How old were you when you first picked up a camera?
I was around ten years old when my parents gifted me my first ‘Nikon Coolpix’ which is this little teal blue point-and-shoot camera I still whip out to this day. My favourite thing to do was take photos of any cool-looking plant that caught my eye. When I was seventeen, I got the DLSR I use at gigs today for a high school photography class. In all honesty, I enrolled in the class to fulfill an obligatory arts requirement. I did not take the class seriously (my sincerest apologies to Ms. C) and I put my photography on hold to pursue post-secondary goals. Years after high school I started to prioritize my mental wellbeing and got involved with art therapy. It wasn’t until 2022 that I picked my camera up again and haven’t been able to put it down.
What drew you into the world of live music photography?
In July of 2022, I flew out to Toronto, Ontario to visit friends and on a whim, took my camera to New Friends Festival. Previously, I had only shot a handful of gigs but thought it would simply be a fun activity for my summer trip. What I didn’t expect, was the overwhelming sense of comradery I experienced within the hardcore music scene that drew me to want to find and support my local scene in the Pacific Northwest.
When I flew back to Vancouver, the first gig I shot was one of my favourite bands Angel Du$t. Between the high-energy music, dodging stage divers, and the adrenaline rush I was hooked. At this point, I was exclusively posting my work to Tumblr. Shoutout to Vancouver Hardcore local Laura, who found my old blog and not only encouraged me to start sharing my work on Instagram but helped me find the underground venues I adore now. If it wasn’t for the support of the entire Vancouver Hardcore scene I truly do not know where my camera and I would be today.
Do you have a favorite band that you like to shoot, and why?
My favourite band to shoot is Insecure, a hardcore band from Tacoma, Washington. When I was starting out with hardcore gig photography, I was running into issues with convincing venue security to let me in with all my equipment. It got to the point where I was contemplating if gig photography was worth the stress. Insecure, helped me tremendously when they put their trust in me and allowed me to shoot one of their Seattle gigs. Getting to see Insecure play live is an experience. The band never fails to wake up a lethargic crowd and always gives me that same comradery feeling I got shooting in Toronto. Whenever I see Insecure’s name on a bill I know it is going to be a killer show.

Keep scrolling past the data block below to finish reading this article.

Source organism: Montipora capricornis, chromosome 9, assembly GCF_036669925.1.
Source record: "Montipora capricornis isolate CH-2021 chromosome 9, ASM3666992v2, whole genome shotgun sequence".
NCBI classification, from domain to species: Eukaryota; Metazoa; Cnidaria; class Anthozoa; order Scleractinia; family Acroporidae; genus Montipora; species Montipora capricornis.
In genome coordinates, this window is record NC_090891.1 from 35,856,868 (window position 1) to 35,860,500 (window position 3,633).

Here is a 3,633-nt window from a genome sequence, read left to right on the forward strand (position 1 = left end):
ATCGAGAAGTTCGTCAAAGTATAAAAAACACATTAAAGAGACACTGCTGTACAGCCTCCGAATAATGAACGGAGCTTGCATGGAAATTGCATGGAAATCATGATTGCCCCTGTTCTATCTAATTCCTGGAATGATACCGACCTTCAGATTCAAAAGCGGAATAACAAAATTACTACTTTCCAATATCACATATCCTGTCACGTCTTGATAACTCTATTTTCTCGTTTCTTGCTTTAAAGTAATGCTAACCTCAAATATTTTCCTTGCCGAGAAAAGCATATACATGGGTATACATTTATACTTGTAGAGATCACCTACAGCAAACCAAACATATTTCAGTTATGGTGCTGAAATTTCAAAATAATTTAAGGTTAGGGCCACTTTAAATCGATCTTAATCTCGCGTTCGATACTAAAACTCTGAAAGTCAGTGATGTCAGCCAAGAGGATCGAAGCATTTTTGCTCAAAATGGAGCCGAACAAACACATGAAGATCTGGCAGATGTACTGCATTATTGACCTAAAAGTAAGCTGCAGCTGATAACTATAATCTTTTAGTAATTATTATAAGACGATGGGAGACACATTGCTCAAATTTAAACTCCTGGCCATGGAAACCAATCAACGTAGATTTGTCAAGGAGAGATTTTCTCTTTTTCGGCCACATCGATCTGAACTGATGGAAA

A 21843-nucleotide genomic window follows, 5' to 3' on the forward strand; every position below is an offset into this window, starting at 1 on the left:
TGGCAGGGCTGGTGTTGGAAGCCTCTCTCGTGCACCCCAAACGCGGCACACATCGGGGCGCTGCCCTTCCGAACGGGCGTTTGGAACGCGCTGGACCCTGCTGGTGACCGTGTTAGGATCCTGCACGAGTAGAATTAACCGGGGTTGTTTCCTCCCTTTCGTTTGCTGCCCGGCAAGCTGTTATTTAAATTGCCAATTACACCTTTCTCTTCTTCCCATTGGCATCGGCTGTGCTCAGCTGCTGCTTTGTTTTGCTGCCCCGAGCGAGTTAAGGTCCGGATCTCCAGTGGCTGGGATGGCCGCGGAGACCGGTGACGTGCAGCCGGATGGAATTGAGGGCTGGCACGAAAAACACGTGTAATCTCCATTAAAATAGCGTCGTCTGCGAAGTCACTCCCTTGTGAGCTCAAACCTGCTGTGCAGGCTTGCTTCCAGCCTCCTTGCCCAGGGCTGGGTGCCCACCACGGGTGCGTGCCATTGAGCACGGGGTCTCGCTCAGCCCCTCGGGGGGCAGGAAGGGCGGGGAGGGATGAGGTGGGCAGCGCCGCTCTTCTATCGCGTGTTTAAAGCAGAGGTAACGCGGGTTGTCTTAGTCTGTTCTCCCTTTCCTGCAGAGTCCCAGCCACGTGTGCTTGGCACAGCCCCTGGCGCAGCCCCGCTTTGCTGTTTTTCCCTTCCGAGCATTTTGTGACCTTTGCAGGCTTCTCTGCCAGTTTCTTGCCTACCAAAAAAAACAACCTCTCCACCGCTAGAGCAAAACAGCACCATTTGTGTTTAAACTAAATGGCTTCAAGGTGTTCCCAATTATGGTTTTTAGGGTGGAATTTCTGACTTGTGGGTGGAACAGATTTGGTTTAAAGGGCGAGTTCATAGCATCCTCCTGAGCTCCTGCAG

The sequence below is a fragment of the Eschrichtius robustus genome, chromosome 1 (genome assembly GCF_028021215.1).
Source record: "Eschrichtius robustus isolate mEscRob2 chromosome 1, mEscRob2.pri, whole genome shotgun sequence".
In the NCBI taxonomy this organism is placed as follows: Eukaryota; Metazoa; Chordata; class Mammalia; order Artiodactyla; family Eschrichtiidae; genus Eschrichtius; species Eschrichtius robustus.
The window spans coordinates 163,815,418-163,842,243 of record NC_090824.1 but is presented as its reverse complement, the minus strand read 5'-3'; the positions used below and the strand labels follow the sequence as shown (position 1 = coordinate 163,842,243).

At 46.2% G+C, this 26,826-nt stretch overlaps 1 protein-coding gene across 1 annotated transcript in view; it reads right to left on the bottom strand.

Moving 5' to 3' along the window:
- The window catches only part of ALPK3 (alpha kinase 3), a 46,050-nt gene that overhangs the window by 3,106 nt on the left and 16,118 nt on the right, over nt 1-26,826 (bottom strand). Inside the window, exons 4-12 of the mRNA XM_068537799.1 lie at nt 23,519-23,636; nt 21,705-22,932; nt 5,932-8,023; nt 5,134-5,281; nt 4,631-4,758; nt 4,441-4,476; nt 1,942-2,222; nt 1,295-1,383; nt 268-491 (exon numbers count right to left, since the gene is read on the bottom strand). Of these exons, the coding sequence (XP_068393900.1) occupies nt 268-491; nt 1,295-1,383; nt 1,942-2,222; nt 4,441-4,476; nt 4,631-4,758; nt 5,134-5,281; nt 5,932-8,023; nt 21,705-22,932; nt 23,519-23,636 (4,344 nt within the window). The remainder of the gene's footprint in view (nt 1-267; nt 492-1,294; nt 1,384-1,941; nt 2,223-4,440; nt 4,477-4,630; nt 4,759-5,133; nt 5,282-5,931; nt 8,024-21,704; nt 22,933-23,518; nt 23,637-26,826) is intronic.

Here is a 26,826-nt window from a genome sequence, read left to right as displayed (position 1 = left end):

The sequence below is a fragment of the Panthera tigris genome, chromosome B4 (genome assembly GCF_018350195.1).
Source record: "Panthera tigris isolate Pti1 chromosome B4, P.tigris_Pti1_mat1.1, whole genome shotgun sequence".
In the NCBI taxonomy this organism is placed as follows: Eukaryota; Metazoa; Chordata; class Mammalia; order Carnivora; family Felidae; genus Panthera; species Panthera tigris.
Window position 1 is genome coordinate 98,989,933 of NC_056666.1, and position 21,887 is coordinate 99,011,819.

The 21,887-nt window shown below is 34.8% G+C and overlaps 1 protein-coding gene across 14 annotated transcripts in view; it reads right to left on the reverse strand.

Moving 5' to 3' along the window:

Is there one show you shot that’s defined your style to date?
Ever since I started art therapy, I’ve noticed how my mood affects my shots and edits. As a neurodivergent person, it’s important for me to honor the way I’m feeling and how that presents itself in my body, meaning my style of shooting is dependent on accommodations I make for myself at each gig. Sometimes I am too overstimulated to shoot from the mosh pit and so I will find a “quiet” spot in the back to shoot from influencing the style of the picture. So, no there is not a singular show I’ve shot that has defined my style to date. Defining my “style” has always been a difficult question to answer for me. I like to work with an adaptive mindset that embraces knowledge gaps and learning new techniques to apply to my work during shooting and editing.
How do you capture the emotion and energy of the band and the audience?
My favourite way to capture the emotion and energy of the gig is obviously shooting from the pit when I can. Sometimes I’ll throw on a fisheye lens leaning towards a “POV” aesthetic. I find learning about what the bands and artists I shoot stand for helps me more accurately capture them embodying those emotions in their performances and work. Over time you learn to predict movements and learn the “crowd-favourite” sections of songs which helps. Although, high-energy crowds and bands, like those from the Vancouver Hardcore scene, make my job of capturing their infectious emotion and energy feel effortless.
Before Isolation, do you think that you took going to shows for granted?
Before Isolation, I may not have been actively shooting gigs, but I love attending live music events just as much now as I did then. Pre-Isolation, my best friends and I would road-trip to every gig we possibly could. Thank you to my mom, Tania, who always drove us (and put up with our playlists) before I had my license. I believe that Isolation helped highlight what was most important about the live music scene to me, the community aspect.
Could you share three photos that mean the world to you and the story behind them?
Jesus Piece @ Rickshaw Theatre | March 2023
This show sent me to the hospital (I was shooting from the pit) but reminded me that the relationship I have with the community I care so deeply for is reciprocal.
Denial of Life
Denial of Life @ Just Another Gig | February 2023
Here I met other photographers who shared their perspectives on new photographers entering the hardcore music scene. @blacclightning from Instagram (pictured holding a camera on the right) mentioned that even if we are all shooting the same event everyone has their unique perspective that will come through. That conversation helped squash a lot of my insecurities as an artist.
Seattle’s Hardcore Scene
This is one of my personal favourite shots and it is also one of my good friend Hope’s favourites too. Hope is a friend I am grateful for as she continues to support my work and has helped me continue to show up to shoot gigs while attending university.